Bob Glauber has been Newsday's national football columnist since 1992. He was Newsday's football writer covering the Jets
FLORHAM PARK, N.J. - As much as Ryan Fitzpatrick's return to the starting lineup speaks to his toughness in playing with a torn ligament in his left thumb, it also points to the thinking in the Jets' organization about the team's overall quarterback situation.
By choosing to go with a quarterback who eventually will need surgery and is in a sense playing one-handed, the Jets are providing further evidence that they essentially have given up on Geno Smith.
No one was saying that outright on Wednesday, when the team returned to practice for the first time since Ryan hurt the thumb on his non-throwing hand on the first series of Sunday's 34-20 stinkeroo of a loss in Oakland. Not Todd Bowles, who simply said after practice that Fitzpatrick would remain the starter. Not Fitzpatrick, who believes he can play through the injury, just as his friend Carson Palmer did when he suffered a similar injury early in the 2009 season. And not Smith, who did not outwardly complain about the decision.
But Smith's body language and admission of being conflicted about the situation were sufficient to see the obvious conclusion that Bowles' decision pointed toward.
Smith was asked if it was a disappointing turn of events after playing most of Sunday's game and doing a decent, if not perfect, job by throwing for 265 yards and two touchdowns with one interception.
"Yes and no," he said. "I understand what's going on, but at the same time, you want to play."
Smith suffered a bruised left (non-throwing) shoulder on a run he should have gone out of bounds on but instead collided with cornerback David Amerson. But there was no structural damage, and he seemed fine at practice on Wednesday, meaning he was by far the healthier of the two quarterbacks.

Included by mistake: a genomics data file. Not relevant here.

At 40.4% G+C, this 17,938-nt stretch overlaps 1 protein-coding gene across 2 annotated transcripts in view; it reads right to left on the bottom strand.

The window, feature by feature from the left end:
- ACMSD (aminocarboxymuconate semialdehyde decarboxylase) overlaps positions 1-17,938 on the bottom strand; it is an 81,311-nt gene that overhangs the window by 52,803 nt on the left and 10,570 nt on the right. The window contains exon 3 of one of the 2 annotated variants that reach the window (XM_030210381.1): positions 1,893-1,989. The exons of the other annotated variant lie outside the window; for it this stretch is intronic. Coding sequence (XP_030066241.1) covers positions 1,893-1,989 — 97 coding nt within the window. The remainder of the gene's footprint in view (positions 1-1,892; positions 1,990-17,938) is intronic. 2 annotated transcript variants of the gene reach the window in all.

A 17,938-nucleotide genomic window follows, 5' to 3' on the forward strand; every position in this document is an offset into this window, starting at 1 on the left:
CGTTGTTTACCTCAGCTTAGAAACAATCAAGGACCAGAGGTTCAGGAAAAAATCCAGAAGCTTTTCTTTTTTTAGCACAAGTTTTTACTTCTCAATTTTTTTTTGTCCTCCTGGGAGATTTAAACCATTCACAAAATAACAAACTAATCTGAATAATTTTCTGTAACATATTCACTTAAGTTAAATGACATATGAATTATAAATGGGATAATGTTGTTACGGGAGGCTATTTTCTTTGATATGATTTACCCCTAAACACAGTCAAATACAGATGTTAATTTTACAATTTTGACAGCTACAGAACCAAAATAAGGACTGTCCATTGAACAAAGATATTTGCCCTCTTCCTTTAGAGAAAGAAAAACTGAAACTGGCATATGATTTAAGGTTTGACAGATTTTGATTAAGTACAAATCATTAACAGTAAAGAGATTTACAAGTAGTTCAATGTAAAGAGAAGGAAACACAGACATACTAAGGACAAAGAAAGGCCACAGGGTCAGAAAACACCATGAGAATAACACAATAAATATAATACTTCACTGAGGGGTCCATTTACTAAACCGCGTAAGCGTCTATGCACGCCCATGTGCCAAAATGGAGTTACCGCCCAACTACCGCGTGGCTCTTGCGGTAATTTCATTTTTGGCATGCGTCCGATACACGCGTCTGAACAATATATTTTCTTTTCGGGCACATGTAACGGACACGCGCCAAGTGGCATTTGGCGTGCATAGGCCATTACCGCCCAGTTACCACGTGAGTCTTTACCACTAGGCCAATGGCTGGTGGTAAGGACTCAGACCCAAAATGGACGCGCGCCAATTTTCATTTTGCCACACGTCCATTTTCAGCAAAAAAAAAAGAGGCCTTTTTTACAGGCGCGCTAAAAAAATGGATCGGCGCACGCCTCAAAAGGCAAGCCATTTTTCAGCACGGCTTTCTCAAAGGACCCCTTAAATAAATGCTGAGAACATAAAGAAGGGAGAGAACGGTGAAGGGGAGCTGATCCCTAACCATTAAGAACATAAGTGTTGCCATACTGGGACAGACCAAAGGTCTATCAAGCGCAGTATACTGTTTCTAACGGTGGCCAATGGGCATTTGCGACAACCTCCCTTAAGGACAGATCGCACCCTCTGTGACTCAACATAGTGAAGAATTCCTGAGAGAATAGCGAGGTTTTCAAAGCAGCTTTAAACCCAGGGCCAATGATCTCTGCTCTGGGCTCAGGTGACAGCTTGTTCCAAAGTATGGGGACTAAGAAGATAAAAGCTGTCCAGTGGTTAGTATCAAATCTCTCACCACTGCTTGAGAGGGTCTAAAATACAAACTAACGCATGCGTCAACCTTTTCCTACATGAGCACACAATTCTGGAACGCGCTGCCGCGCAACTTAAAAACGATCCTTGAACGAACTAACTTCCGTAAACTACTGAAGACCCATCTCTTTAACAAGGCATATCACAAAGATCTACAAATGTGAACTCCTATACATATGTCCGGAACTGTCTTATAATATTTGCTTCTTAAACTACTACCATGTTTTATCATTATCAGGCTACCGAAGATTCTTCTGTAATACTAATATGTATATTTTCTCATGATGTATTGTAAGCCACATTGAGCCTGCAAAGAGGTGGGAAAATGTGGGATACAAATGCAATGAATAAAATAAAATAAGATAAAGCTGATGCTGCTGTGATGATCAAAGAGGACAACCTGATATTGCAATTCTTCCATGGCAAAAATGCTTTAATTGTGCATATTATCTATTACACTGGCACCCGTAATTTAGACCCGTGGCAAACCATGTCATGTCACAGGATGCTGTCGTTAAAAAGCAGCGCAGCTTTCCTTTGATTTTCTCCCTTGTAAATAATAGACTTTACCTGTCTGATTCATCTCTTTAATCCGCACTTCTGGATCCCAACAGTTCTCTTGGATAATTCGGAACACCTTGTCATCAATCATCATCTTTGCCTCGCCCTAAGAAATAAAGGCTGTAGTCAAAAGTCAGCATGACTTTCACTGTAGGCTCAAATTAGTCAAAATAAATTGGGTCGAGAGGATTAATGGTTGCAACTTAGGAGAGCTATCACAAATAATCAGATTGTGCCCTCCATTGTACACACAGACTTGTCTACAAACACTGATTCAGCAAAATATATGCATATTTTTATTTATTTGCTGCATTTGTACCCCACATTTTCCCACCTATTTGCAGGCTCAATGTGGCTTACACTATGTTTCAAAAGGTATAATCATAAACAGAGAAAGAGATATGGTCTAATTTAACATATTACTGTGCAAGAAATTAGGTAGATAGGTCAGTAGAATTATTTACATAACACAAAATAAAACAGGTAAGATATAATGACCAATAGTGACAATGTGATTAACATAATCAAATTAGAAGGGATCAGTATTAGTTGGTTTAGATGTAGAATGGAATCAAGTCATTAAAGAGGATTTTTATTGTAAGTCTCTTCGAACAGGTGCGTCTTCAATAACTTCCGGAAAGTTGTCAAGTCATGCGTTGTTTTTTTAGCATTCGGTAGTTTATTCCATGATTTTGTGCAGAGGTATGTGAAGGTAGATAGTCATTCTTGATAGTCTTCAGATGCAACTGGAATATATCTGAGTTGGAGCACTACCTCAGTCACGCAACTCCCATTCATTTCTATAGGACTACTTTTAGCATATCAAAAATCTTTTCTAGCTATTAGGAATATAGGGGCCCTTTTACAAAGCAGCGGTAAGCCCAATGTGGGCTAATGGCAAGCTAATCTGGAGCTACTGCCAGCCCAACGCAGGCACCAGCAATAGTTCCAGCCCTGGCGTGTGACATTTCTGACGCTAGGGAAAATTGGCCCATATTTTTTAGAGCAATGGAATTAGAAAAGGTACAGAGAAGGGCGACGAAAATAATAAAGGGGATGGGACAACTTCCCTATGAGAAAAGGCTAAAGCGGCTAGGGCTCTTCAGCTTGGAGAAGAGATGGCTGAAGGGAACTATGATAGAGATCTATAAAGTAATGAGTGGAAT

But the reason for the choice was obvious: Bowles prefers to go with the quarterback he believes is more trustworthy than the younger and more physically gifted Smith. After an entire offseason's worth of commitment to Smith was undone with that jaw-breaking punch delivered on Aug. 11 by then-teammate IK Enempkali, this is now Fitzpatrick's team until further notice. Even though Fitzpatrick himself acknowledged that the pain in his left thumb is so severe that his wife relieved him of diaper-changing responsibilities for the couple's newborn child.
Now that the Jets are approaching the halfway mark of the season, this appears to be Fitzpatrick's team the rest of the way. It would be a shock if the Jets don't move on from Smith after the season and look for another quarterback, whether it be through the draft, free agency or a trade, to compete with -- and potentially replace -- Fitzpatrick.
"As a player, you want to be out there and have a chance," Smith said. "But I understand what's going on, so I'm not really that disappointed about that part of it."
What's going on is similar to what Smith experienced his first two years with the Jets, only in reverse. He was given every chance to beat out Mark Sanchez as a rookie, a decision that became moot once Sanchez suffered what turned out to be a season-ending shoulder injury in the preseason. A year later, the Jets brought in Michael Vick, but never gave him a legitimate chance to be the full-time starter.
The situation is the opposite for Smith, who went into the offseason as the presumptive starter and made what appeared to be good progress. But once he was punched out of the lineup, it opened the door for Fitzpatrick, who promptly got out to a 4-1 start and played well, even when the Jets lost Oct. 25 to the Patriots in Foxborough.
Now that Fitzpatrick is down to just one healthy thumb, Bowles still is unwilling to take him out and go with Smith.
"He looked fine," Bowles said of Fitzpatrick. "He did everything that he would normally do."
There is still plenty of season left, still time for Smith to see more action in the event Fitzpatrick's injured thumb becomes problematic. But Bowles seems set with Fitzpatrick, and Smith appears resigned to that reality.
Someone suggested to Smith that Bowles' decision continues the narrative that the coach began the day Smith was punched: that if things are going well with Fitzpatrick in the lineup, then that's how it will stay.
"I think that message has been sent," Smith said.
And message received. Smith knows where he stands: on the outside looking in.